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Homs Aid Convoy Hit By Mortar Fire

An elderly civilian sits with his belongings as he waits to be evacuated from a besieged area of Homs on February 7.
A humanitarian aid convoy driving into the besieged Syrian city of Homs turned back after it was hit by mortar fire that caused damage and at least one casualty.

The Syrian Arab Red Crescent said the convoy delivering aid to civilians trapped in Homs was hit and at least one truck driver was wounded on February 8.

That group said it did manage to deliver 250 food parcels and 190 packages of detergents and medicines earlier on February 8 before the attack.

Syrian state TV reported that two trucks were damaged and four paramedics from the Syrian Arab Red Crescent were injured.

The shelling broke a UN-brokered humanitarian truce agreed to in Geneva last month. It came one day after 83 women, children, and elderly people in wheelchairs were evacuated from besieged rebel-held parts of Homs.

It was not clear who fired at the humanitarian convoy. The Syrian government and opposition blamed each other.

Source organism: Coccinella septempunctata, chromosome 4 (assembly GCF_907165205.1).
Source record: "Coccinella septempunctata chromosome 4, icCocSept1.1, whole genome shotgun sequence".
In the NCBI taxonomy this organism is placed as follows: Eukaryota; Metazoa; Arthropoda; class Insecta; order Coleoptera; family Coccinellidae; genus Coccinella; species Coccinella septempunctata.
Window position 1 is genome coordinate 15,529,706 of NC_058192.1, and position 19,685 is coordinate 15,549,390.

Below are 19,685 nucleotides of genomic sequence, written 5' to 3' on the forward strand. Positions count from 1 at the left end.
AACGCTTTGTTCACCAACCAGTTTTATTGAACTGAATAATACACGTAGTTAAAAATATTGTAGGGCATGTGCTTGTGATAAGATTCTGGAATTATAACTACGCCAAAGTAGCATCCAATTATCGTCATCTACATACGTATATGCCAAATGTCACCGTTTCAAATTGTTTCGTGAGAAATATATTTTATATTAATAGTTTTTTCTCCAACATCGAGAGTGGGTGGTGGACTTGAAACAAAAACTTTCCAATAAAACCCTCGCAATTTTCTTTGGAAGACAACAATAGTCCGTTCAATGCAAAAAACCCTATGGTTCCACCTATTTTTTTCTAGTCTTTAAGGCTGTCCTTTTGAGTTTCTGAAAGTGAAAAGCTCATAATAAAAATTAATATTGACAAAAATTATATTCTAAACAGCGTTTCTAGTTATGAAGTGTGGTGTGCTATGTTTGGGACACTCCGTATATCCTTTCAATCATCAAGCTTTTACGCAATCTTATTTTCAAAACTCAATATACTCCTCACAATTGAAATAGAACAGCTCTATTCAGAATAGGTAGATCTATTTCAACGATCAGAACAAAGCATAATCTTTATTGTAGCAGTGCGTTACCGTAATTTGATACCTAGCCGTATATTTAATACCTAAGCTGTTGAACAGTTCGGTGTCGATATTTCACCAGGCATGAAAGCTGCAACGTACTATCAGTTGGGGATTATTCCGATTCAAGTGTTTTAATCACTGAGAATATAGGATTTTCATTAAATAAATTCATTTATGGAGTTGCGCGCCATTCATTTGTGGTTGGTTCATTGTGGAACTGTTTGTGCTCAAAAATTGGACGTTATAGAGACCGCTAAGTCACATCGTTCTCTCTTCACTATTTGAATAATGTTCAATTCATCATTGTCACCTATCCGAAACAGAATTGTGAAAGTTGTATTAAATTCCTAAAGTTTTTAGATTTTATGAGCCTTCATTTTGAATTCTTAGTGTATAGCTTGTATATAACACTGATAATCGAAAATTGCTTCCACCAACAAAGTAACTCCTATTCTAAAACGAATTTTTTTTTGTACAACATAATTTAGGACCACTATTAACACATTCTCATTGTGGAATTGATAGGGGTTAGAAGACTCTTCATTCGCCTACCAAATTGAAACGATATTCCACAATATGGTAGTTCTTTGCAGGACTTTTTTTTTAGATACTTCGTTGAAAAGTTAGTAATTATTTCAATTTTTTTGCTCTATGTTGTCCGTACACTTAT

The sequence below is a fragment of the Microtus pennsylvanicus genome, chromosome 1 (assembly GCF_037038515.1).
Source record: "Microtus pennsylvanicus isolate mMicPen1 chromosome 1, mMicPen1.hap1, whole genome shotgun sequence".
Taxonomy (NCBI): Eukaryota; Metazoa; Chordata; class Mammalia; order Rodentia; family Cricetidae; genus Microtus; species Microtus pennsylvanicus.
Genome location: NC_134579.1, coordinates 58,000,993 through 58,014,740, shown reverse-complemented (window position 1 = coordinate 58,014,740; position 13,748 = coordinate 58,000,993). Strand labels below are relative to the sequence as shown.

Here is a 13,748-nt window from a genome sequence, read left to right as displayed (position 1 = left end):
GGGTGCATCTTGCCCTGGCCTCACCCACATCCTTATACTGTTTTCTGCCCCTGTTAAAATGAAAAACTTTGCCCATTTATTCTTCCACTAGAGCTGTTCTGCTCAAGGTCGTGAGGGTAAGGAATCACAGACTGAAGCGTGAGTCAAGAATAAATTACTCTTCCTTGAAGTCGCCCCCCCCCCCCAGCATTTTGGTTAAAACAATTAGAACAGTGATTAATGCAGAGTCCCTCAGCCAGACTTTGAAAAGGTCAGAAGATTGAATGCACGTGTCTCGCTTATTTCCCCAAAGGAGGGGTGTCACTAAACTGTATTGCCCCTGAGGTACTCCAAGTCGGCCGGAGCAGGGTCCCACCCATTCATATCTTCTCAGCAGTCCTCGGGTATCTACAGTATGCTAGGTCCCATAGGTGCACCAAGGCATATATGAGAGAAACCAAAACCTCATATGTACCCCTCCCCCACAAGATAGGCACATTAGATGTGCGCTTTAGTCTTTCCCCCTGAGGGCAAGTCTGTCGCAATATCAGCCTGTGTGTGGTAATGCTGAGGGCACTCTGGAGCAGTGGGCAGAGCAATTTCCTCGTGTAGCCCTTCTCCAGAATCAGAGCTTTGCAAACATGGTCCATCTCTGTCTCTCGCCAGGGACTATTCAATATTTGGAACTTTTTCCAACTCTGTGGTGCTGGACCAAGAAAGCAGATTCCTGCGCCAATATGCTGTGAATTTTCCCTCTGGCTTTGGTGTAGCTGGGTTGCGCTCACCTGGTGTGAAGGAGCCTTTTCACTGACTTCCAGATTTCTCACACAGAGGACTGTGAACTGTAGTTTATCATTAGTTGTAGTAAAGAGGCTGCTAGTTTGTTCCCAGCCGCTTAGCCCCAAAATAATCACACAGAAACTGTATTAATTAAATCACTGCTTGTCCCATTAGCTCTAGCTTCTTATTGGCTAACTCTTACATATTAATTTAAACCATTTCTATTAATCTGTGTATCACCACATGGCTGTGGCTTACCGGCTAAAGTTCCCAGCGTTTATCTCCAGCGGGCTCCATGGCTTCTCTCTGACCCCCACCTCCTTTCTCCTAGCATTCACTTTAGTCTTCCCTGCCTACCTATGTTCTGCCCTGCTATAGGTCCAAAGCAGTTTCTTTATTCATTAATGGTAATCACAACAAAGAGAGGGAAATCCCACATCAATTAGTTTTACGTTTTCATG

The incident brought an end to a three-day cease-fire that was laboriously negotiated in Geneva by international envoy Lakhdar Brahimi and that was meant as an initial confidence-building measure.

Instead, the violence has heightened suspicions and accusations ahead of the next round of the Geneva peace conference, which is scheduled to bring Syrian government and opposition delegates to Geneva on February 10.

Meanwhile, new attacks with helicopter-launched barrel bombs killed at least 20 people in the northern city of Aleppo, the Syrian Observatory for Human Rights said.

Similar attacks were also reported on the southern city of Daraya.

In related news, Russia has dismissed a draft UN Security Council resolution demanding full access for aid workers across Syria. The draft -- submitted by Australia, Luxembourg, and Jordan -- was rejected on February 7 by Russia’s UN ambassador, Vitaly Churkin, who called it "a nonstarter."

The draft reportedly condemns rights abuses and indiscriminate attacks on civilians.

It also urges an end to sieges and the demilitarization of schools and hospitals -- along with the lifting of bureaucratic blocks on aid deliveries.

Based on reporting by Reuters, AP, and AFP